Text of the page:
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Thus much the business is: We have here writ
To Norway, uncle of young Fortinbras,-
Who, impotent and bed-rid, scarcely hears
Of this his nephew's purpose, -to suppress
His further gait herein'; in that the levies,
The lists, and full proportions, are all made
Out of his subject :-and we here despatch
You, good Cornelius, and you, Voltimand,
For bearers * of this greeting to old Norway;
Giving to you no further personal power
To business with the king, more than the scope"
Of these dilated articles ? allow.
Farewell; and let your haste commend your duty.
Cor. Vol. In that, and all things, will we show

our duty King. We doubt it nothing; heartily farewell.

[Exeunt VoLTIMAND and Cornelius. And now, Laertes, what's the news with you ?

1

* First folio, bearing. to suppress His further Gait herein,] Gate or gait is here used in the northern sense, for proceeding, passage ; from the A. S. verb gae. A gate for a path, passage, or street, is still current in the north.

PERCY. So, in A Midsummer-Night's Dream, Act V. Sc. II.:

“ Every fairy take his gait." Harris.

more than the scope -] More is comprized in the general design of these articles, which you may explain in a more diffused and dilated style. Johnson.

these dilated articles Allow.] i. e. the articles when dilated. MUSGRAVE.

The poet should have written allows. Many writers fall into this error, when a plural noun immediately precedes the verb; as I have had occasion to observe in a note on a controverted passage in Love's Labour's Lost. So, in Julius Cæsar :

“ The posture of your blows are yet unknown.” Again, in Cymbeline" - and the approbation of those are wonderfully to extend him,” &c. Malone.

Surely, all such defects in our author, were merely the errors of illiterate transcribers or printers. Steevens.

VOL. VII.,

2

You told us of some suit; What is't, Laertes ?
You cannot speak of reason to the Dane,
And lose your voice: What would'st thou beg,

Laertes,
- That shall not be my offer, not thy asking ?
The head is not more native to the heart,
The hand more instrumental to the mouth,
Than is the throne of Denmark to thy father .
What would'st thou have, Laertes ?
LAER.

My dread lord *,
Your leave and favour to return to France;
From whence though willingly I came to Den-

mark, To show my duty in your coronation ; Yet now, I must confess, that duty done, My thoughts and wishes bend again toward France, And bow them to your gracious leave and pardon. King. Have you your father's leave ? What says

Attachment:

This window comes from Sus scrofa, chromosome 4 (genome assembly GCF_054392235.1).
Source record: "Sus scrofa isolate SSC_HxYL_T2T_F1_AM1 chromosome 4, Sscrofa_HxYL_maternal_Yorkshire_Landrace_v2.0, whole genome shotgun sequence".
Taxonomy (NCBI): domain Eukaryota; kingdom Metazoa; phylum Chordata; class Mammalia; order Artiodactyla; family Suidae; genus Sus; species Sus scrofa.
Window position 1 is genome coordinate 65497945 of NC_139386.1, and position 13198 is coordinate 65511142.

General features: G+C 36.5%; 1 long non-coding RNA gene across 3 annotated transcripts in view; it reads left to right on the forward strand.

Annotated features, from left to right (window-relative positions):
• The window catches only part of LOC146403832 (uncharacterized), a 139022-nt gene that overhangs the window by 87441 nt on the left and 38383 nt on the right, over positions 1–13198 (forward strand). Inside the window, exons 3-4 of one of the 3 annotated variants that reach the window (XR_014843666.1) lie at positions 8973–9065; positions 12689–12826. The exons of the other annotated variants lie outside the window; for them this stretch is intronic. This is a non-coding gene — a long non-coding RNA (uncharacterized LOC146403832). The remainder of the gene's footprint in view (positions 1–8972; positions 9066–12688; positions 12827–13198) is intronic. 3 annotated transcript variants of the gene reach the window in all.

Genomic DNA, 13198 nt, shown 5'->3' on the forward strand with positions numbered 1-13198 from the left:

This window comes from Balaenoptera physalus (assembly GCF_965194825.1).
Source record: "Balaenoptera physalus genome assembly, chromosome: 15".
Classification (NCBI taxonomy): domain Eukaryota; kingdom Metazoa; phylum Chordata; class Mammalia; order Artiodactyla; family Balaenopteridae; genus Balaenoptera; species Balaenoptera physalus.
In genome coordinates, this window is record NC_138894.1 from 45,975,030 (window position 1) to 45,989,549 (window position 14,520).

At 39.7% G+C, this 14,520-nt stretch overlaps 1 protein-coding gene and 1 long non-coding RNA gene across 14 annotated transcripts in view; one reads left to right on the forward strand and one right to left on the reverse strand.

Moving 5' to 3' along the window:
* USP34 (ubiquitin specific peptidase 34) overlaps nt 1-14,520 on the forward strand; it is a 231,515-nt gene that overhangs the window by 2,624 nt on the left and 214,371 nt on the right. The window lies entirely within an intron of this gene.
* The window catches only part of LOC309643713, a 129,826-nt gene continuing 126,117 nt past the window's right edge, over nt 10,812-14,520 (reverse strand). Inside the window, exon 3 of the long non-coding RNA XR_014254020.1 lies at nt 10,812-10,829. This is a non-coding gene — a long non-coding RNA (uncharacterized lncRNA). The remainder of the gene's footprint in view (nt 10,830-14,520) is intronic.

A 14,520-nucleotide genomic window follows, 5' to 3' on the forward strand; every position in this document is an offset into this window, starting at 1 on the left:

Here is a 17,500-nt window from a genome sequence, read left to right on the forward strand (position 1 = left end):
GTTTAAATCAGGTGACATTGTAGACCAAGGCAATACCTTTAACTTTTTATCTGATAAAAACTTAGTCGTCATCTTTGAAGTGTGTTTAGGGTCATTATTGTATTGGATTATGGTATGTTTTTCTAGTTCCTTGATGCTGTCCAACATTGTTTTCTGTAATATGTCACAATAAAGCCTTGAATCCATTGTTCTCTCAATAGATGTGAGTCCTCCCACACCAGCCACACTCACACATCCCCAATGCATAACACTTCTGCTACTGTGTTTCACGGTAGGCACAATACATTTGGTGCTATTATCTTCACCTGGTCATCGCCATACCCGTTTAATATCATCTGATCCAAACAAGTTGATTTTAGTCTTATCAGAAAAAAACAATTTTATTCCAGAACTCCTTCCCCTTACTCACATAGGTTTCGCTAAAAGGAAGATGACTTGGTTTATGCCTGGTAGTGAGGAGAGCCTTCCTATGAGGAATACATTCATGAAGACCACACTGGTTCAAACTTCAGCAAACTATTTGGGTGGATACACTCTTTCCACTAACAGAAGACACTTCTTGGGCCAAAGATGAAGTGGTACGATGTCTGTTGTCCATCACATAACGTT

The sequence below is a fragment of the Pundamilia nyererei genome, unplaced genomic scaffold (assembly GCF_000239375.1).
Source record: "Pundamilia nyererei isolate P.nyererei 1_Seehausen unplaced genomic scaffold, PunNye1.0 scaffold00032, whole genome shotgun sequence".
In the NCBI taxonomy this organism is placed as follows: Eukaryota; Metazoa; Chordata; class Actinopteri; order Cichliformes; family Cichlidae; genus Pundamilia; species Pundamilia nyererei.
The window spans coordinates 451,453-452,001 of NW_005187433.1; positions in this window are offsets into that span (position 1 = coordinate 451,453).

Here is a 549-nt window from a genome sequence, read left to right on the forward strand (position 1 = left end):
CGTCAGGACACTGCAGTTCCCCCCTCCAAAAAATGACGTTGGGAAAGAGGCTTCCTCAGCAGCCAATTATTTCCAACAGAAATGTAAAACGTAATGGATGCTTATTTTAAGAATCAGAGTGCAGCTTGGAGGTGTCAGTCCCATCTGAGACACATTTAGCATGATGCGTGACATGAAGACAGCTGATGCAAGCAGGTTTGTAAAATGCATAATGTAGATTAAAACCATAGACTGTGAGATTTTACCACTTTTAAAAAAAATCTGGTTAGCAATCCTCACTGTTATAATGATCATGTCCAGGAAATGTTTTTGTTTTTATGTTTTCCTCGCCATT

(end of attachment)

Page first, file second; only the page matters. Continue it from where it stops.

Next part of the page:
Polonius ?

* First folio, Dread my lord. 3 The head is not more native to the heart, The hand more instrumental to the mouth,

Than is the throne of Denmark to thy father.] The sense seems to be this : The head is not formed to be more useful to the heart, the hand is not more at the service of the mouth, than my power is at your father's service. That is, he may command me to the utmost, he may do what he pleases with my kingly authority. STEVENS.

By native to the heart, Dr. Johnson understands, “ natural and congenial to it, born with it, and co-operating with it."

Formerly the heart was supposed the seat of wisdom ; and hence the poet speaks of the close connection between the heart and head. So, in Coriolanus, Act I. Sc. I. :

“ Even to the court, the heart-to the seat of the brain." See the note on that passage.

MALONE.
We meet with a thought resembling this in Much Ado About
Nothing :

I will deal in this
As secretly, and justly, as your soul
“ Should with your body." Boswell.

I ol. He hath, my lord, [wrung from me my slow

leave,
By laboursome petition ; and, at last,
Upon his will I seald my hard consent :]
I do beseech you, give him leave to go.

King. Take thy fair hour, Laertes; time be thine,
And thy best graces : spend it at thy will”.
But now, my cousin Hamlet, and my son,-
Ham. A little more than kin, and less than kind.

[Aside.

“ Of

4 — wrung from me my slow leave,] These words and the two following lines are omitted in the folio. Malone. s Take thy fair hour, Laertes ; time be thine,

And thy best graces : spend it at thy will.] The sense is, You have my leave to go, Laertes ; make the fairest use you please of your time, and spend it at your will with the fairest graces you are master of. TheoBALD. So, in King Henry VIII. :

- and bear the inventory

your best graces in your mind.” Steevens.
I rather think this line is in want of emendation. I read :

time is thine,
And
my
best

graces : spend it at thy will. Johnson. 6 Ham. A little more than kin, and less than kind.] Kind is, the Teutonick word for child. Hamlet therefore answers with propriety, to the titles of cousin and son, which the king had given him, that he was somewhat more than cousin, and less than son. Johnson.